The Git sub-menu contains the following additional items:
Apply Patch/Apply Patch...
Apply changes to a file or project from a diff file. You can either apply a patch file that is open in Qt Creator or select the patch file to apply from the file system.
Save a snapshot of your current work under a name for later reference. For example, if you want to try out something and find out later that it does not work, you can discard it and return to the state of the snapshot.
Stash local changes prior to executing a Pull.
Remove a single stashed state from the stash list and apply it on top of the current working tree state.
Pull changes from the remote repository. If there are locally modified files, you are prompted to stash those changes. The Git options page contains an option to do a rebase operation while pulling.
Clean Repository.../Clean Project...
Collect all files that are not under version control with the exception of patches and project files and show them as a checkable list in a dialog prompting for deletion. This lets you completely clean a build.
Displays the branch dialog showing the local branches at the top and remote branches at the bottom. To switch to the local branch, double-click on it. Double-clicking on a remote branch first creates a local branch with the same name that tracks the remote branch, and then switches to it.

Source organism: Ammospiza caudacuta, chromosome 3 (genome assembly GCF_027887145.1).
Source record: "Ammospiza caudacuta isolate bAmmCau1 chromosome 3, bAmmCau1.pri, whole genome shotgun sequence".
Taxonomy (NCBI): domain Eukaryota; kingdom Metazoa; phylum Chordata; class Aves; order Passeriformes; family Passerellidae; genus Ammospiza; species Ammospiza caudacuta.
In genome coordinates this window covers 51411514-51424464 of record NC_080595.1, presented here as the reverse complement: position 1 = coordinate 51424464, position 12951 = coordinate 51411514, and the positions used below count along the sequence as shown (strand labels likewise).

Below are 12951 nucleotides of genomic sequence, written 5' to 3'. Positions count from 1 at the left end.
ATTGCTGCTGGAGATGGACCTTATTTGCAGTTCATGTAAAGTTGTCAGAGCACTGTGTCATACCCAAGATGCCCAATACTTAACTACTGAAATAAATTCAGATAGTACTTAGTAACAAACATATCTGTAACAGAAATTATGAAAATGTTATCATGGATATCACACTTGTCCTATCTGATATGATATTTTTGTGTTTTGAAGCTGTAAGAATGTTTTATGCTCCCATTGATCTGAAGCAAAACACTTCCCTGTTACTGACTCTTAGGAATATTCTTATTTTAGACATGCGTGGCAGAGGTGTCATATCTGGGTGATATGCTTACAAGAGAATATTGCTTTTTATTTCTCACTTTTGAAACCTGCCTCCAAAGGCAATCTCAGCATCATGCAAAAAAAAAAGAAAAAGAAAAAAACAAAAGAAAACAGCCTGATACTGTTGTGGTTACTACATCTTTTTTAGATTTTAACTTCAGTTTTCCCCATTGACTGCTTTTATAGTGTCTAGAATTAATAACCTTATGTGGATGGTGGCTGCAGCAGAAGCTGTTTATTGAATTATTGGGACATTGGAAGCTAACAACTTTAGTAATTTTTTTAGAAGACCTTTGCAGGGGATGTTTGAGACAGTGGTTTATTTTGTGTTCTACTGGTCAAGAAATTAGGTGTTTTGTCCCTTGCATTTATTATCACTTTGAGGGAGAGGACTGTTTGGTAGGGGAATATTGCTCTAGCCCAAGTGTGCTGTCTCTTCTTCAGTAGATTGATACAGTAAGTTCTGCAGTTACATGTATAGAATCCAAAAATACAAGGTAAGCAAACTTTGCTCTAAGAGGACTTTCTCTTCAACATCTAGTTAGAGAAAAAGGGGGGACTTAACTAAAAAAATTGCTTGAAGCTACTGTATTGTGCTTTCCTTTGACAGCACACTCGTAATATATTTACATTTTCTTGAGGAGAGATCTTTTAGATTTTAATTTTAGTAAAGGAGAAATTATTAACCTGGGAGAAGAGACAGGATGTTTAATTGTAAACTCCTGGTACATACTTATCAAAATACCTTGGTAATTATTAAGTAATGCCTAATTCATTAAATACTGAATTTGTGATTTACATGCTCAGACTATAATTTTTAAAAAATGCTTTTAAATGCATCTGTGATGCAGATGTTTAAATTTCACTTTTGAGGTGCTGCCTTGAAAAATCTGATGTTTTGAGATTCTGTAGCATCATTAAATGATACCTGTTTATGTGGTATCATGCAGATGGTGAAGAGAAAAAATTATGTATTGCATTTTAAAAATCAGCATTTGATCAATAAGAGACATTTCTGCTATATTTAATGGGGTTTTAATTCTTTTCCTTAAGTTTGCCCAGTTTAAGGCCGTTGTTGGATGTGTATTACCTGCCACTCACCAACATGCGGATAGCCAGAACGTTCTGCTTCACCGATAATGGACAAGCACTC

Displays a dialog showing the stashes created by Stash Snapshot... with options to restore, display or delete them.
Stage File for Commit
Mark new or modified files for committing to the repository. To undo this function, select Unstage File from Commit.
Select a commit to view. Enter the SHA of the commit in the Change field.
Using Additional Mercurial Functions
The Mercurial sub-menu contains the following additional items:
Apply changes from a patch file.
Monitor the status of a remote repository by listing the changes that will be pulled.
Monitor the status of a remote repository by listing the changes that will be pushed.
Pull changes from the remote repository.
Look at an earlier version of the code.
Using Additional Perforce Functions
When you start Qt Creator, it looks for the executable specified in the P4 command field in Tools > Options... > Version Control > Perforce. If you do not use Perforce and want to turn off the check, clear this field.
The Perforce sub-menu contains the following additional items:
View information about changelists and the files in them.
Open a file for editing.
List files that are open for editing.
Group files for commit.
Update All/Update Current Project
Fetch the current version of the current project or all projects from the repository.
Using Additional Subversion Functions
The Subversion sub-menu contains the following additional items:
Display commit log messages for a revision.
Update Project/Update Repository
Update your working copy.